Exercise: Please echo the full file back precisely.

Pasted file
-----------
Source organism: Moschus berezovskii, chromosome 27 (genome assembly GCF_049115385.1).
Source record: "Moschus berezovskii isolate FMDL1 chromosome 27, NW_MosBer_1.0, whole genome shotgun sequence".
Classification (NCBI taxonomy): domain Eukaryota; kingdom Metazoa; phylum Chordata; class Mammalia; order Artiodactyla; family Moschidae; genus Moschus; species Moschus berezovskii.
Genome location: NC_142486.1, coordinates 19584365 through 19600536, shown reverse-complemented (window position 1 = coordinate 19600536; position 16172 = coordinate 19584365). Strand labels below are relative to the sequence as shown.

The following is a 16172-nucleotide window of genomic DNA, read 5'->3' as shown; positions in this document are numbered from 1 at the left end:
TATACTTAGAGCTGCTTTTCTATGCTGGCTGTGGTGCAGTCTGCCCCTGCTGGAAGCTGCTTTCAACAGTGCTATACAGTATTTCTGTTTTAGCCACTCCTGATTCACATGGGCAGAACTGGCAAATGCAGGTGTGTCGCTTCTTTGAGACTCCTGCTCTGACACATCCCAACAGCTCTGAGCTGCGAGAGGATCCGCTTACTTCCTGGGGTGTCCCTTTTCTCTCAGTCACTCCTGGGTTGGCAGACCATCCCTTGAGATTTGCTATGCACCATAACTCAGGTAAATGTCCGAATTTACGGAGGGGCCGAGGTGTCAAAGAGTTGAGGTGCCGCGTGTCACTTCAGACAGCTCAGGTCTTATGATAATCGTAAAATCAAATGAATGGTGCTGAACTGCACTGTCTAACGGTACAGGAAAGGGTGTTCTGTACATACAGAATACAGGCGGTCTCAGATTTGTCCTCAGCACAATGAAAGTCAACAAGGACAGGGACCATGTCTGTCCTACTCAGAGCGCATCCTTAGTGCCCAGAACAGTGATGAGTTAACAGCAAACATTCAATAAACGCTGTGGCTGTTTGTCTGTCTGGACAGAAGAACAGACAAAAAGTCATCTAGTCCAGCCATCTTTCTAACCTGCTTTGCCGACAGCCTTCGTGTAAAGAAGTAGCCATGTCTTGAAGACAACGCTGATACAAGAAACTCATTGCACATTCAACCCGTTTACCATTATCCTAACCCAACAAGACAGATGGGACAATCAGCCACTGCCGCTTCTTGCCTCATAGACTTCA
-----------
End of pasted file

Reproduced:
Source organism: Moschus berezovskii, chromosome 27 (genome assembly GCF_049115385.1).
Source record: "Moschus berezovskii isolate FMDL1 chromosome 27, NW_MosBer_1.0, whole genome shotgun sequence".
Classification (NCBI taxonomy): domain Eukaryota; kingdom Metazoa; phylum Chordata; class Mammalia; order Artiodactyla; family Moschidae; genus Moschus; species Moschus berezovskii.
Genome location: NC_142486.1, coordinates 19584365 through 19600536, shown reverse-complemented (window position 1 = coordinate 19600536; position 16172 = coordinate 19584365). Strand labels below are relative to the sequence as shown.

The following is a 16172-nucleotide window of genomic DNA, read 5'->3' as shown; positions in this document are numbered from 1 at the left end:
TATACTTAGAGCTGCTTTTCTATGCTGGCTGTGGTGCAGTCTGCCCCTGCTGGAAGCTGCTTTCAACAGTGCTATACAGTATTTCTGTTTTAGCCACTCCTGATTCACATGGGCAGAACTGGCAAATGCAGGTGTGTCGCTTCTTTGAGACTCCTGCTCTGACACATCCCAACAGCTCTGAGCTGCGAGAGGATCCGCTTACTTCCTGGGGTGTCCCTTTTCTCTCAGTCACTCCTGGGTTGGCAGACCATCCCTTGAGATTTGCTATGCACCATAACTCAGGTAAATGTCCGAATTTACGGAGGGGCCGAGGTGTCAAAGAGTTGAGGTGCCGCGTGTCACTTCAGACAGCTCAGGTCTTATGATAATCGTAAAATCAAATGAATGGTGCTGAACTGCACTGTCTAACGGTACAGGAAAGGGTGTTCTGTACATACAGAATACAGGCGGTCTCAGATTTGTCCTCAGCACAATGAAAGTCAACAAGGACAGGGACCATGTCTGTCCTACTCAGAGCGCATCCTTAGTGCCCAGAACAGTGATGAGTTAACAGCAAACATTCAATAAACGCTGTGGCTGTTTGTCTGTCTGGACAGAAGAACAGACAAAAAGTCATCTAGTCCAGCCATCTTTCTAACCTGCTTTGCCGACAGCCTTCGTGTAAAGAAGTAGCCATGTCTTGAAGACAACGCTGATACAAGAAACTCATTGCACATTCAACCCGTTTACCATTATCCTAACCCAACAAGACAGATGGGACAATCAGCCACTGCCGCTTCTTGCCTCATAGACTTCA